Caddo Archeology Journal
During the late 1700s, the Kadohadacho (hereafter Caddo), a peaceful tribe of agriculturists and hunters, weakened by near-constant pressure from the more war-like Osage and the ravages of various epidemics, began to migrate from their traditional homeland near the Great Bend of the Red River south into northwestern Louisiana and adjacent East Texas. By the time of the Louisiana Purchase in 1803, the Caddo villages under their caddi Dehahuit were concentrated in the Sodo Lakes region west and northwest of modern-day Shreveport. Much of what we know today about the location of these settlements, and specifically Dehahuit’s village, are found in the writings of Indian agents and the field notes and plat maps of period surveyors. In this article we will examine these and other relevant documents and present a case for the location of the village of this historic figure.
It is the contention of the author, based on material to be presented in the pages to follow, that Dehahuit’s village will ultimately be found to lie northwest of Waskom, Texas on the southern terraces of Paw Paw Bayou beneath the neatly manicured lawns of the Victoria Wood subdivision. The site is depicted on the 1838 American surveys of northwestern Louisiana as lying on the Natchitoches-to-Pecan Point Road on the section line between Sections 2 and 3 of T17N, R17W. In support of this argument, we will examine in this article (1) a relatively definitive 1840 statement regarding the location of Dehahuit’s village by Jehiel Brooks, long-time Caddo Agent and the individual who engineered the sale of the Caddo lands to the United States; (2) the well-known 1805 statement of Red River Agent John Sibley in which he noted that the Caddo lived some 35 miles west of the Red River on a bayou “called, by them, Sodo;” and (3) a memorial statement by the Caddo themselves regarding the re-location of some of their villages as required by Article 4 of the 1835 treaty cession.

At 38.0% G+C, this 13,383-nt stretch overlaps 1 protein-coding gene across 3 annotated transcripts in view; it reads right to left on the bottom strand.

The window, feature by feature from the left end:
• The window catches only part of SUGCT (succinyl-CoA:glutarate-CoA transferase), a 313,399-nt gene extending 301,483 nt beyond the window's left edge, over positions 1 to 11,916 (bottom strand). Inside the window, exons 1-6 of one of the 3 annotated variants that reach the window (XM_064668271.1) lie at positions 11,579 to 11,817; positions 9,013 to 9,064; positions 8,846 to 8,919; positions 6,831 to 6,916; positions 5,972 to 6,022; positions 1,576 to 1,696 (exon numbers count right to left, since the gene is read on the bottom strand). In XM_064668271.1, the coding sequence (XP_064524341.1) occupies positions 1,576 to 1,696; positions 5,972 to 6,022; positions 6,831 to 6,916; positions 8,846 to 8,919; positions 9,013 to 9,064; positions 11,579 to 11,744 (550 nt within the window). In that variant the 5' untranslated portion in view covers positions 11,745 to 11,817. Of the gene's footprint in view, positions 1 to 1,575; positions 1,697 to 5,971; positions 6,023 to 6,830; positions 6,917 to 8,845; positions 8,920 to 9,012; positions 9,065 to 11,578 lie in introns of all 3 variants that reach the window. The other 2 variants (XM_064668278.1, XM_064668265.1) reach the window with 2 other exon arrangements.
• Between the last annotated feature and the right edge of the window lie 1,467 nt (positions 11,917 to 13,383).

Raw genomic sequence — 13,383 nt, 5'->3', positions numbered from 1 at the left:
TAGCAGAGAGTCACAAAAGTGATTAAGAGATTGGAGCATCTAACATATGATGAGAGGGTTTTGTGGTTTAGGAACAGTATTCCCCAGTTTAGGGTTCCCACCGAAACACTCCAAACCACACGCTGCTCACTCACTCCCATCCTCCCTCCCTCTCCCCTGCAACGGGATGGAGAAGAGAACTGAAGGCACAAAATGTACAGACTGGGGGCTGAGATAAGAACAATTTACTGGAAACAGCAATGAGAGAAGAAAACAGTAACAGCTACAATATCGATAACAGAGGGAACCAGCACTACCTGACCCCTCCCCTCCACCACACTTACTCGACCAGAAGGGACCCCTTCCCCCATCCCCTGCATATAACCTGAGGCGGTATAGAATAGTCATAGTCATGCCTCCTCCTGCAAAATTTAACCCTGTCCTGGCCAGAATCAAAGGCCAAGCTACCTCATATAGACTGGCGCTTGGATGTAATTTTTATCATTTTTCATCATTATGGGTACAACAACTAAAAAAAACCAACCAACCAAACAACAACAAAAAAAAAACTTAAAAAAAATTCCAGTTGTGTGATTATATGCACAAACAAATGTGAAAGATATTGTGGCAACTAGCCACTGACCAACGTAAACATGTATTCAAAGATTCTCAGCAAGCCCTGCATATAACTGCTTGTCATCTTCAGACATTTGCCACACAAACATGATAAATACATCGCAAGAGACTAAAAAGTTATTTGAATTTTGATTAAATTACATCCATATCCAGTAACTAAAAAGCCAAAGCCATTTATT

"A Case for Dehahuit’s Village Part I,"
Index of Texas Archaeology: Open Access Gray Literature from the Lone Star State: Vol. 2010
, Article 20.
Available at: https://scholarworks.sfasu.edu/ita/vol2010/iss1/20
Creative Commons License
This work is licensed under a Creative Commons Attribution 4.0 License.
American Material Culture Commons, Archaeological Anthropology Commons, Environmental Studies Commons, Other American Studies Commons, Other Arts and Humanities Commons, Other History of Art, Architecture, and Archaeology Commons, United States History Commons
Tell us how this article helped you.